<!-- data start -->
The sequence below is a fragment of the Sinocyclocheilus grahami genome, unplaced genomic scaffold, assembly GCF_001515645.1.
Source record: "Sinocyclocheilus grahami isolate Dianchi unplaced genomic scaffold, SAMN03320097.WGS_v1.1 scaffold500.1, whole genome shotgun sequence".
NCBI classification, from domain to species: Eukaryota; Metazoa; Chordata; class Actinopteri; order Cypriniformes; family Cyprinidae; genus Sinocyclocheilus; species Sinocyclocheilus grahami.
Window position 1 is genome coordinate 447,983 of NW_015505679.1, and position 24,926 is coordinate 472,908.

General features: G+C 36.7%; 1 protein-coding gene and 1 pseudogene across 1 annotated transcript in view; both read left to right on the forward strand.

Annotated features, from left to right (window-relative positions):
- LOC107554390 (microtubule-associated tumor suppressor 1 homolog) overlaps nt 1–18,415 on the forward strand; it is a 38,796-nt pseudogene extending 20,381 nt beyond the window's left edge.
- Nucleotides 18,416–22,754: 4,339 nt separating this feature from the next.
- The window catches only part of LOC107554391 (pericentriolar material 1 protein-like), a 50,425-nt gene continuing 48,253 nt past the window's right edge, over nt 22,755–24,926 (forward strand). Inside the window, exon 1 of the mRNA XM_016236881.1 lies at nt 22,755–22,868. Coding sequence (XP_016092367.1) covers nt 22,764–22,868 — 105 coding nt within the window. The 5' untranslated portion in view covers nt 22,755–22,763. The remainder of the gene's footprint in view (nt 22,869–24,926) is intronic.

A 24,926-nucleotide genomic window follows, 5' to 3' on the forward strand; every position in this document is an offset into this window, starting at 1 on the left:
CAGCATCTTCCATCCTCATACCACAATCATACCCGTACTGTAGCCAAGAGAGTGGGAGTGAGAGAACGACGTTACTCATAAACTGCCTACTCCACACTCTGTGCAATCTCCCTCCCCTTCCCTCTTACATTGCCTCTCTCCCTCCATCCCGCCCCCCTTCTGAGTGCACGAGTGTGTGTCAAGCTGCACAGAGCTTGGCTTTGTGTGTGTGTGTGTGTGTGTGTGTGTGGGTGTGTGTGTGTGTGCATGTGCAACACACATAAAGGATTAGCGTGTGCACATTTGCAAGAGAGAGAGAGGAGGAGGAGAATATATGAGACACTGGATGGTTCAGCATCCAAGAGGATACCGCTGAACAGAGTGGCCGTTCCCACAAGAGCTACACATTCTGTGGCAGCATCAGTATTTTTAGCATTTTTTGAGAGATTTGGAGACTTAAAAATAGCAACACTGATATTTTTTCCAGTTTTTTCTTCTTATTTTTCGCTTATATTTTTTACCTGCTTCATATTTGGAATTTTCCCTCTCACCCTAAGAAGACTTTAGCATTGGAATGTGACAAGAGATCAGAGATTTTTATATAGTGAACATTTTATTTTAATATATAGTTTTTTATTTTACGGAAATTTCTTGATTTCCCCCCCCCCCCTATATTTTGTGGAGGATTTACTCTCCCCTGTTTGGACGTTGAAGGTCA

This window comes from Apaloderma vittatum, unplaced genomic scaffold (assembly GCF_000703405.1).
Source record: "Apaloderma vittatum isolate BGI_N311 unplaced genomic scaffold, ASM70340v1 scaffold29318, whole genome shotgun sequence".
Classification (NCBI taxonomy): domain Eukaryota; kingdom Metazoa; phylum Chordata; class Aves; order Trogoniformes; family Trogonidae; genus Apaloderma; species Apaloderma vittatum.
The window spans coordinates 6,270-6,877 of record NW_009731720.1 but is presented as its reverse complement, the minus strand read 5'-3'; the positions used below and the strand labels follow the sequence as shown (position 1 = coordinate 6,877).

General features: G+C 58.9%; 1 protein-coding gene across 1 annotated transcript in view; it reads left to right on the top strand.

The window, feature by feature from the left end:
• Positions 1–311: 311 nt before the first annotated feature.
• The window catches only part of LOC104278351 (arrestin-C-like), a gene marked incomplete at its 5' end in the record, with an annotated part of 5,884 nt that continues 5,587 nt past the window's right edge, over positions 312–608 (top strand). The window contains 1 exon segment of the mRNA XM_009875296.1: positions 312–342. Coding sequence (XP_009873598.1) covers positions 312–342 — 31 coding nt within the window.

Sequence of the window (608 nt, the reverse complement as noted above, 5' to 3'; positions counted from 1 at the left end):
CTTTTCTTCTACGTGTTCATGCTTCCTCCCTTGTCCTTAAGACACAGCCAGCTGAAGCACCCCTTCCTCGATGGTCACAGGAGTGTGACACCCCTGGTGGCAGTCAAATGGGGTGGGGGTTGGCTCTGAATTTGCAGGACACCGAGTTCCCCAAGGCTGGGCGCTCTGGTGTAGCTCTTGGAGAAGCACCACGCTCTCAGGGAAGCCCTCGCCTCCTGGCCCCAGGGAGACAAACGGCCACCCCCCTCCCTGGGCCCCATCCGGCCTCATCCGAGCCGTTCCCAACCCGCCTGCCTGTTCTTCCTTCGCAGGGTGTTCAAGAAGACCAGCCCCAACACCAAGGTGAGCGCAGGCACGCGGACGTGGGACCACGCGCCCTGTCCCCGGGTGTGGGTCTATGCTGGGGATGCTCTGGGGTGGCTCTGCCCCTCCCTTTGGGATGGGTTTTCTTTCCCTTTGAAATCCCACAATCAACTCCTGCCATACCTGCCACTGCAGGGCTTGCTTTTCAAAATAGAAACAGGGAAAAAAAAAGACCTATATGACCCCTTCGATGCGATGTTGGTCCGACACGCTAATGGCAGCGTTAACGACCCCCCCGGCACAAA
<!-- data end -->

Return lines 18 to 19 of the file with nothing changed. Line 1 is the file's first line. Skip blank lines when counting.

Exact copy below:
• Positions 1–311: 311 nt before the first annotated feature.
• The window catches only part of LOC104278351 (arrestin-C-like), a gene marked incomplete at its 5' end in the record, with an annotated part of 5,884 nt that continues 5,587 nt past the window's right edge, over positions 312–608 (top strand). The window contains 1 exon segment of the mRNA XM_009875296.1: positions 312–342. Coding sequence (XP_009873598.1) covers positions 312–342 — 31 coding nt within the window.